When I visit my friends’ homes for the first time, I always like to peep around (non-creepy peeping) and look at all their photographs, collections, and any special albums they may have. I LOVE IT. What’s weird is that on the flip-side, I do feel sort of self-conscious displaying photos of us in our home. I don’t know—it feels sorta weird.
But after doing this project, I think I will definitely have more confidence displaying our family photos for the future because it totally changed our space! I instantly loved our entryway 10x more than I had in the past. It just feels more welcoming!
Whether you are displaying photos of your family, or other special photos, this tutorial will help you make a plain black and white photo instantly more interesting, inviting and vibe-y.
Today I’m here working with our longtime supporters Canon USA to share a simple method for cutting custom printed photo mats!
-patterned paper to cover mat with
(I used two gift wraps and painted a large piece of art paper with watercolor paint for the third one.)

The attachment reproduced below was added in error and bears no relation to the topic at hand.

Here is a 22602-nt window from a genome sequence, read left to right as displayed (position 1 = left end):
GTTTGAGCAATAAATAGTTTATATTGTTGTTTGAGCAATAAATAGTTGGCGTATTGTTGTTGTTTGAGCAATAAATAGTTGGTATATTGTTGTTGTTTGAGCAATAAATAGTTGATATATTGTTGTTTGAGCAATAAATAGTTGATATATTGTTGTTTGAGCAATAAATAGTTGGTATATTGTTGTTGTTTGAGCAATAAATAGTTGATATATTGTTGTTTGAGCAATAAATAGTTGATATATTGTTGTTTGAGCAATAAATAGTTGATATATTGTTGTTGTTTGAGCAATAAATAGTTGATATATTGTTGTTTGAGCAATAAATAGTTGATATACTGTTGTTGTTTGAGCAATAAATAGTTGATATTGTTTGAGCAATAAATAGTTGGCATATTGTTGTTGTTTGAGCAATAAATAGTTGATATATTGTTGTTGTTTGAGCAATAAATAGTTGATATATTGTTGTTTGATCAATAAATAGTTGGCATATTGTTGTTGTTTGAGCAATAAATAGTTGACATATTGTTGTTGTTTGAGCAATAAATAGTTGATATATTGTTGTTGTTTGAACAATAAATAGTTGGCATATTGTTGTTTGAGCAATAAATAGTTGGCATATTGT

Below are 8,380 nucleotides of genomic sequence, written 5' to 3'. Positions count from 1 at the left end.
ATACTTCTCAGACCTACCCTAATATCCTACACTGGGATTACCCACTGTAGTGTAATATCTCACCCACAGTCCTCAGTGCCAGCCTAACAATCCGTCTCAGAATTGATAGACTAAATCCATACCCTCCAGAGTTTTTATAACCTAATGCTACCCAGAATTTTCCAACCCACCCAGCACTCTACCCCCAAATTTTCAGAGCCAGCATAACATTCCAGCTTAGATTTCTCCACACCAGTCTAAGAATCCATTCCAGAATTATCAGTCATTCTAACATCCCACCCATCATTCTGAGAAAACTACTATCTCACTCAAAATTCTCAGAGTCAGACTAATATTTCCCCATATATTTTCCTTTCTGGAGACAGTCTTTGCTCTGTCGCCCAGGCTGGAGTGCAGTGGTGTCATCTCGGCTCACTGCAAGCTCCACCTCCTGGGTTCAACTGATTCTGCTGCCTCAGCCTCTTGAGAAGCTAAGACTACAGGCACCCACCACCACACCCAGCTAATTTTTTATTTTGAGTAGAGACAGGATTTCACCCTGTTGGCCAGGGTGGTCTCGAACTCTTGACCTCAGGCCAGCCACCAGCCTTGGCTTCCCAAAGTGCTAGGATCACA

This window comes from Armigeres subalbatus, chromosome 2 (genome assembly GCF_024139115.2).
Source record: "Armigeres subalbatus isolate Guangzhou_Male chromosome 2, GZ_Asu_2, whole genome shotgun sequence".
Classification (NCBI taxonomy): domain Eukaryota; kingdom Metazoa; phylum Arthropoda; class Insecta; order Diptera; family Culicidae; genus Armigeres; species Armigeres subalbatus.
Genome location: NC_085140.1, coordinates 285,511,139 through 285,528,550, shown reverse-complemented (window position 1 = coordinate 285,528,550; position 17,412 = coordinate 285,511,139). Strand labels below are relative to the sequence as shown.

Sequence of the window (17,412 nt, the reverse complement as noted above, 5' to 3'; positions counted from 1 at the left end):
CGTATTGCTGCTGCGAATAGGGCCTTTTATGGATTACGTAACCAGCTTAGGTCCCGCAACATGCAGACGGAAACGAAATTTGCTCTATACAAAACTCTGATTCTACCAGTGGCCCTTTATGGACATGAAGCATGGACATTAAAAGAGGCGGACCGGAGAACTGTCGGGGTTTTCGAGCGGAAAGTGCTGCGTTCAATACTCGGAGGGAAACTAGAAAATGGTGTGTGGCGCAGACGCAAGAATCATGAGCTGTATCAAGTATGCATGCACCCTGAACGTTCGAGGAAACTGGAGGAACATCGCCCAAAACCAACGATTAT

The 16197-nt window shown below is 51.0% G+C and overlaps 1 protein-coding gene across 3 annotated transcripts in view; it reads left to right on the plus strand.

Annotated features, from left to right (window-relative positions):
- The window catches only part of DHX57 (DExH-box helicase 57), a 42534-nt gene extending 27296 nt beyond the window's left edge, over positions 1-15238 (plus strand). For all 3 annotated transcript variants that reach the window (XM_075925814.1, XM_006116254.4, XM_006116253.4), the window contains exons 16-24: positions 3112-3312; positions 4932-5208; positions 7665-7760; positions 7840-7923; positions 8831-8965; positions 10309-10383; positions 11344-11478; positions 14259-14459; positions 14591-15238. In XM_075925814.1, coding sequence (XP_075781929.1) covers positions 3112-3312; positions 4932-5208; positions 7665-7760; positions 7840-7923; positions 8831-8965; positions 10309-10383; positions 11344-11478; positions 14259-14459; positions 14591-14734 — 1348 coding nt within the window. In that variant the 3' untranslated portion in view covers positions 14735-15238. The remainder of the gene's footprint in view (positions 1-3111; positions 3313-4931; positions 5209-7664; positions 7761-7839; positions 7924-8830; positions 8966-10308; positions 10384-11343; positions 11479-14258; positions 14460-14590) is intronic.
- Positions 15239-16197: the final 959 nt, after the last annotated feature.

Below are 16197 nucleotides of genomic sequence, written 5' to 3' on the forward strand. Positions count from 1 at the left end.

-spray adhesive or rubber cement
–Canon PIXMA iP8720 Crafting Printer
First, print out your photos. B&W photos were pretty important for me on this project since I chose colorful mats. I didn’t want it to look too busy. In addition to wanting the large 13×19 printouts, I used the PIXMA iP8720 here because of how well it captures contrast in the prints. It looks SO good! Dull B&Ws can be a real bummer.
Use your X-Acto knife and metal ruler to cut out your mat the size of your frame. Decide how wide you want your mat to be (I chose 3″ for my mat) and measure that distance in from the edge of each side to create a smaller rectangle within your mat. Depending on how big your photos and frames are, you can adjust the mat width to whatever looks best. Cut out your smaller inner rectangle.
The cozy factor just skyrocketed in here! I really like how the textures mix and the colors work well with plants. My only regret is that I didn’t do this two years ago! Thanks so much for reading. xo! Elsie
Credits// Author: Elsie Larson, Project Assistant and Photography: Laura Gummerman. Photos edited with A Beautiful Mess Actions.